Using the approach of a Minimum Efficiency Performance Standard (MEPS) combined with an endorsement label indicating the very highest efficiency models, minimum efficiency thresholds are set and updated regularly. A comparative-labelling program could also be put in place that rates the relative efficiency of all products in a way that’s clear to consumers.
The role of the appliance producers and major importers could be critical to the success of the region’s initiative, which is only at the seed-planting stage. To a certain extent, the deployment of standards can help resolve some of the thorniest contradictions faced by developing countries and aid agencies. Developing countries want their economies to grow further, yet they are faced with international constraints on high energy demand. Forcing product standardization in the earlier stages could help companies become more productive and more competitive more quickly.
Agents of Change
Executives from white-goods producers in Mexico showed a great deal of enthusiasm at seminars supported by REEEP to discuss relevant issues with stakeholders. Many companies manufacturing products based in Mexico and exporting to North America also distribute well-known global brands across Central American countries.
Project managers at REEEP and BUN-CA note that because of the commercial advantages of the new standards, air-conditioning and industrial motor producers could be key energy champions in the seven countries targeted by the initiative: Belize, Costa Rica, El Salvador, Guatemala, Honduras, Nicaragua, and Panama. The initiative is part of a large energy efficiency strategy that, in 2005, was approved by the Global Environmental Facility (GEF) as a full-sized project to trigger the development of markets for energy efficiency in the industrial and commercial sectors throughout Central America. This project, called PEER (Programa en Eficiencia Energética para Centroamérica) is now being implemented by the United Nations Development Program and executed by BUN-CA.
Fifty-six percent of electricity consumption in Central America originates from the industrial and commercial sectors, and industrial motors account for 44% of that alone. Industrial motors are a major component of most factory machinery. Air-conditioners make up the rest of this large portion of energy consumption.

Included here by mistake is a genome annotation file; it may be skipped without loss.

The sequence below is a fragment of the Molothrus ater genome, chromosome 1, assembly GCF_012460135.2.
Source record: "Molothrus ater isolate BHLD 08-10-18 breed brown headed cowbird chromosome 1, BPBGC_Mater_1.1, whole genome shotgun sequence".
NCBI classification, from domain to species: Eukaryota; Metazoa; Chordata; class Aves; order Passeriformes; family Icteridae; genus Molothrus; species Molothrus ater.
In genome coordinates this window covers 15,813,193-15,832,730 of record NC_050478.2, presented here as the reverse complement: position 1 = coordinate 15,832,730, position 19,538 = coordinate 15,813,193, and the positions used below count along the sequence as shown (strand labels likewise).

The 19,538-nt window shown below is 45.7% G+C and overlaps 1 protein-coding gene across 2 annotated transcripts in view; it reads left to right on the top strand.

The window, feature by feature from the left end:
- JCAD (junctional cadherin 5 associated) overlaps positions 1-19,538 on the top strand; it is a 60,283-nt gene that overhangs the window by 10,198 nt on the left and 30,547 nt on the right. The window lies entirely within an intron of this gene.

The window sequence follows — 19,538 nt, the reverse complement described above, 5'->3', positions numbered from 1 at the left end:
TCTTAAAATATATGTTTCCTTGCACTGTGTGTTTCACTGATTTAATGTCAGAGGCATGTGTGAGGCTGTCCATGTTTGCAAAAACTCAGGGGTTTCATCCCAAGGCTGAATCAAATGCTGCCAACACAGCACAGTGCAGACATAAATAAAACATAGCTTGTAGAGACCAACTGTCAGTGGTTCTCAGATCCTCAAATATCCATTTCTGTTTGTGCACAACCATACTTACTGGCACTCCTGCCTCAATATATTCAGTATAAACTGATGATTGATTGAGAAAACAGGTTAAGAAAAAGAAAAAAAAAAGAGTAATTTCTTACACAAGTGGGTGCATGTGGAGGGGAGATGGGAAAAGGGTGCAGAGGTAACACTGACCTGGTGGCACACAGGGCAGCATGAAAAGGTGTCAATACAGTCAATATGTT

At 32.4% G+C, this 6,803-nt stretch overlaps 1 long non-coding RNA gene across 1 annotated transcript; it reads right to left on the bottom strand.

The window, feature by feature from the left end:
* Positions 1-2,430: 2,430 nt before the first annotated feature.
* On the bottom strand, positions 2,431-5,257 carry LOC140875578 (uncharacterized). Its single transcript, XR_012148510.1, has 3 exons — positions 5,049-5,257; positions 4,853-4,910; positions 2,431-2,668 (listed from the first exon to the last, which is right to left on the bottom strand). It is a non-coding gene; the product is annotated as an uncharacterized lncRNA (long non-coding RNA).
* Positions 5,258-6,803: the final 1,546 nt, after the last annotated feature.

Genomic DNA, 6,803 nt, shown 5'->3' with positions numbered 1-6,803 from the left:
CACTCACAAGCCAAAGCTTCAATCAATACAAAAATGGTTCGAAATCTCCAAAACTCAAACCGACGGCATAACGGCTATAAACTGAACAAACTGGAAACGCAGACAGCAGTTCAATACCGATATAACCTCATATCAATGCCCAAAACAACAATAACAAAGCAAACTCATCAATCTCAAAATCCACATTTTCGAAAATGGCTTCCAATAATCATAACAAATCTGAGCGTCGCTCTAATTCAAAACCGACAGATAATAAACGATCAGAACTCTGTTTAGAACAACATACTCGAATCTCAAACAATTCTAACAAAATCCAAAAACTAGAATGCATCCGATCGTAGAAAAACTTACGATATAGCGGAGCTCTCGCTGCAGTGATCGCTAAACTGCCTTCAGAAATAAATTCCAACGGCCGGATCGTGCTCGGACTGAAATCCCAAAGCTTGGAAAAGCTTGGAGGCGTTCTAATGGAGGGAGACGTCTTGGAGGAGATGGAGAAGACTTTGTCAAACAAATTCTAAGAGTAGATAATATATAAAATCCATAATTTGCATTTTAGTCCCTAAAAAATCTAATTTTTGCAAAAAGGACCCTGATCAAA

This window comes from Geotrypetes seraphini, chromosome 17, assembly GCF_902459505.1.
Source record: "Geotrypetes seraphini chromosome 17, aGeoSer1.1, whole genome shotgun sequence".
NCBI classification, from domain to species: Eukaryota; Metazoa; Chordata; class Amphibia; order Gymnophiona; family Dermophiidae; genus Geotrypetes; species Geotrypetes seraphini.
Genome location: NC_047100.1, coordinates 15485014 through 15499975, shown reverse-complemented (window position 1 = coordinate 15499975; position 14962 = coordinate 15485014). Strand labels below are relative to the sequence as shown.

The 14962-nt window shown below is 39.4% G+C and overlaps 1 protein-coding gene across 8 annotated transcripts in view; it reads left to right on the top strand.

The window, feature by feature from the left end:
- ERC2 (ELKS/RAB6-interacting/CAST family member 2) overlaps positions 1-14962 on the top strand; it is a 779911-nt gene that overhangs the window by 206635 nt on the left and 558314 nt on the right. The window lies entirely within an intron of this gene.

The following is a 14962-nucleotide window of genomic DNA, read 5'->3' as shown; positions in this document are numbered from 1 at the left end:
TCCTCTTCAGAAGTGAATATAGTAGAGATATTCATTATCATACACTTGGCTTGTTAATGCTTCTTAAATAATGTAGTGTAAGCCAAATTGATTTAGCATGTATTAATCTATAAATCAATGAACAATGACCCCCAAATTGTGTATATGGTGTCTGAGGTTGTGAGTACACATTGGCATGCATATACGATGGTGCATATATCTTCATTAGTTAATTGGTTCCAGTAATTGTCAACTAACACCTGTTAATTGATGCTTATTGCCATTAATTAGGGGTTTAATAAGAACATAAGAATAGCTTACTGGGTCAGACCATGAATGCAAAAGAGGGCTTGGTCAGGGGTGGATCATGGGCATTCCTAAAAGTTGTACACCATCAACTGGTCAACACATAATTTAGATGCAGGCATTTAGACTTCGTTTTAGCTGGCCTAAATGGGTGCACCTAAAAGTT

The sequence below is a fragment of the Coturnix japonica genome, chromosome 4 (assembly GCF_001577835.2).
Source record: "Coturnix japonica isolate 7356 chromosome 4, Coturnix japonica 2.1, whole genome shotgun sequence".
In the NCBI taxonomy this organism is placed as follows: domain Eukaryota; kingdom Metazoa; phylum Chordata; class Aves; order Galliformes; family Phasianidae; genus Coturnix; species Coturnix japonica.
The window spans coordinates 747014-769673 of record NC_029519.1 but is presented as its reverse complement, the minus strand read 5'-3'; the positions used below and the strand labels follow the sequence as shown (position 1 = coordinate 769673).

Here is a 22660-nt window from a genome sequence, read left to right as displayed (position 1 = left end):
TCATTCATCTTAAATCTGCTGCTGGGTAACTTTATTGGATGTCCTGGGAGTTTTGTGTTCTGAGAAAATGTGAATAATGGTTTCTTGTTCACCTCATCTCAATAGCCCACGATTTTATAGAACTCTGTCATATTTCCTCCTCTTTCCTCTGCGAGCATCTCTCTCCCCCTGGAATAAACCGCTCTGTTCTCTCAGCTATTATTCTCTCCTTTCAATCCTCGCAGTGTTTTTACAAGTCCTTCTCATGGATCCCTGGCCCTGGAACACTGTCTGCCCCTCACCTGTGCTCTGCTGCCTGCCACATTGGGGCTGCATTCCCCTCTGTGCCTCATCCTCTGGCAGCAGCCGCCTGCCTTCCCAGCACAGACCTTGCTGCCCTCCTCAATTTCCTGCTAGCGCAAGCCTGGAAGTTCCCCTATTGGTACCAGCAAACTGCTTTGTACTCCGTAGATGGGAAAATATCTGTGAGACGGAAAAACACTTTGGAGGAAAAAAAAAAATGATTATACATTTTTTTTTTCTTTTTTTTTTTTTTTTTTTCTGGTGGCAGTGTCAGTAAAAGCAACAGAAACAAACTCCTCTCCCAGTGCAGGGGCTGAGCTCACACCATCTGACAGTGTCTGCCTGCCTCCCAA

McNeil notes that producers are actually helping drive standards in Mexico and starting to push the government to update them, which is an encouraging sign. He believes that electric equipment producers see the use of standards and labels as a route to high-quality products. Consistent regulations provide a level playing field in the market, which permits further development and investment.
Standards have benefits for consumers, too. End-users save money by using efficient appliances, and they will be keen to cut their bills because thermal power prices have been rising. “By reducing consumption at the end of the chain, Central American countries can displace investment, especially during peak hours,” remarks Blanco.
On a macro level, there are yet more good reasons for cutting back on energy use. In his statement last February, Carstens, the Mexican finance minister, pointed out that he believed Mexico could no longer rely on its oil income, because it was not certain of its production and exportation platform. Developing more clean energy and cutting back on consumption are other options open to him and to the customers who buy the oil.
Reducing oil consumption leaves oil in reserve for future years, thus allowing more time for alternative technologies to develop. It is also a cheaper option than new technology for combating climate change and energy security problems.
According to calculations by The Rocky Mountain Institute, a 2.5% decrease in U.S. energy intensity between 1975 and 2005 constituted by 2005 an effective energy source that was 2.1 times as big as U.S. oil consumption in 2005. The use of standards is one of the most powerful tools for driving continued productivity levels at these or higher rates. “Research shows that standards and labels are the most cost-effective way to promote energy efficiency,” comments Christine Egan, director of CLASP.